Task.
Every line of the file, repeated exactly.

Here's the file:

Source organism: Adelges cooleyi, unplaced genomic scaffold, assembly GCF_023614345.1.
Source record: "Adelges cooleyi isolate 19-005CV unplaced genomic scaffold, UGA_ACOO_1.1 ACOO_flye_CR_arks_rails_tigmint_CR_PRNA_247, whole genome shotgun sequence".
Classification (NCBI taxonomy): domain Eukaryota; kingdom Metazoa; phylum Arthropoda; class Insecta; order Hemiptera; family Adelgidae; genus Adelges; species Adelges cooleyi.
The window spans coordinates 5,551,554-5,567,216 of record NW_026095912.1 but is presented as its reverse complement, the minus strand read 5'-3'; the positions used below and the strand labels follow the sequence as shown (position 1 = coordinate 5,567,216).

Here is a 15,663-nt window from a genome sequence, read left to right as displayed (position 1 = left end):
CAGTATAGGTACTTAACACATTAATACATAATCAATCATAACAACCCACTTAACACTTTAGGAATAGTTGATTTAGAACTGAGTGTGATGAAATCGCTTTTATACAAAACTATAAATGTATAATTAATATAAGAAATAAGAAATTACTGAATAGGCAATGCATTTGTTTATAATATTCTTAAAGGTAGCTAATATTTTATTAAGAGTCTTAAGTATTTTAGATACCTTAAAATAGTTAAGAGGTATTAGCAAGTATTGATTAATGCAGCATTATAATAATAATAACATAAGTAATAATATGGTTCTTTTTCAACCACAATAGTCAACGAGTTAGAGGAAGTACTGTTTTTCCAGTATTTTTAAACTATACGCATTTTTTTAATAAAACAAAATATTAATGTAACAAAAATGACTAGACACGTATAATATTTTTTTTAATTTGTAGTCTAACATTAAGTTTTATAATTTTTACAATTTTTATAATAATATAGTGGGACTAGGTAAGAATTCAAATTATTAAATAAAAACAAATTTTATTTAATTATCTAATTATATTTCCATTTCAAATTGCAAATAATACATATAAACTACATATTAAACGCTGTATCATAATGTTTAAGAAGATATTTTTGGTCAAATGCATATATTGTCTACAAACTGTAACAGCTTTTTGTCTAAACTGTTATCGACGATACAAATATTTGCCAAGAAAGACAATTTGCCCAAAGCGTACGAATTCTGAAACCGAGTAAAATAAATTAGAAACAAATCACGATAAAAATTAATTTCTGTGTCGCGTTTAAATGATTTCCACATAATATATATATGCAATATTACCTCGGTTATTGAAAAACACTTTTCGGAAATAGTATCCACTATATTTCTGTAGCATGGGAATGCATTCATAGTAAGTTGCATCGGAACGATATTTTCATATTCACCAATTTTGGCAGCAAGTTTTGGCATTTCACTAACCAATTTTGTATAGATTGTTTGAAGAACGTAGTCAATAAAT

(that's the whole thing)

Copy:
Source organism: Adelges cooleyi, unplaced genomic scaffold, assembly GCF_023614345.1.
Source record: "Adelges cooleyi isolate 19-005CV unplaced genomic scaffold, UGA_ACOO_1.1 ACOO_flye_CR_arks_rails_tigmint_CR_PRNA_247, whole genome shotgun sequence".
Classification (NCBI taxonomy): domain Eukaryota; kingdom Metazoa; phylum Arthropoda; class Insecta; order Hemiptera; family Adelgidae; genus Adelges; species Adelges cooleyi.
The window spans coordinates 5,551,554-5,567,216 of record NW_026095912.1 but is presented as its reverse complement, the minus strand read 5'-3'; the positions used below and the strand labels follow the sequence as shown (position 1 = coordinate 5,567,216).

Here is a 15,663-nt window from a genome sequence, read left to right as displayed (position 1 = left end):
CAGTATAGGTACTTAACACATTAATACATAATCAATCATAACAACCCACTTAACACTTTAGGAATAGTTGATTTAGAACTGAGTGTGATGAAATCGCTTTTATACAAAACTATAAATGTATAATTAATATAAGAAATAAGAAATTACTGAATAGGCAATGCATTTGTTTATAATATTCTTAAAGGTAGCTAATATTTTATTAAGAGTCTTAAGTATTTTAGATACCTTAAAATAGTTAAGAGGTATTAGCAAGTATTGATTAATGCAGCATTATAATAATAATAACATAAGTAATAATATGGTTCTTTTTCAACCACAATAGTCAACGAGTTAGAGGAAGTACTGTTTTTCCAGTATTTTTAAACTATACGCATTTTTTTAATAAAACAAAATATTAATGTAACAAAAATGACTAGACACGTATAATATTTTTTTTAATTTGTAGTCTAACATTAAGTTTTATAATTTTTACAATTTTTATAATAATATAGTGGGACTAGGTAAGAATTCAAATTATTAAATAAAAACAAATTTTATTTAATTATCTAATTATATTTCCATTTCAAATTGCAAATAATACATATAAACTACATATTAAACGCTGTATCATAATGTTTAAGAAGATATTTTTGGTCAAATGCATATATTGTCTACAAACTGTAACAGCTTTTTGTCTAAACTGTTATCGACGATACAAATATTTGCCAAGAAAGACAATTTGCCCAAAGCGTACGAATTCTGAAACCGAGTAAAATAAATTAGAAACAAATCACGATAAAAATTAATTTCTGTGTCGCGTTTAAATGATTTCCACATAATATATATATGCAATATTACCTCGGTTATTGAAAAACACTTTTCGGAAATAGTATCCACTATATTTCTGTAGCATGGGAATGCATTCATAGTAAGTTGCATCGGAACGATATTTTCATATTCACCAATTTTGGCAGCAAGTTTTGGCATTTCACTAACCAATTTTGTATAGATTGTTTGAAGAACGTAGTCAATAAAT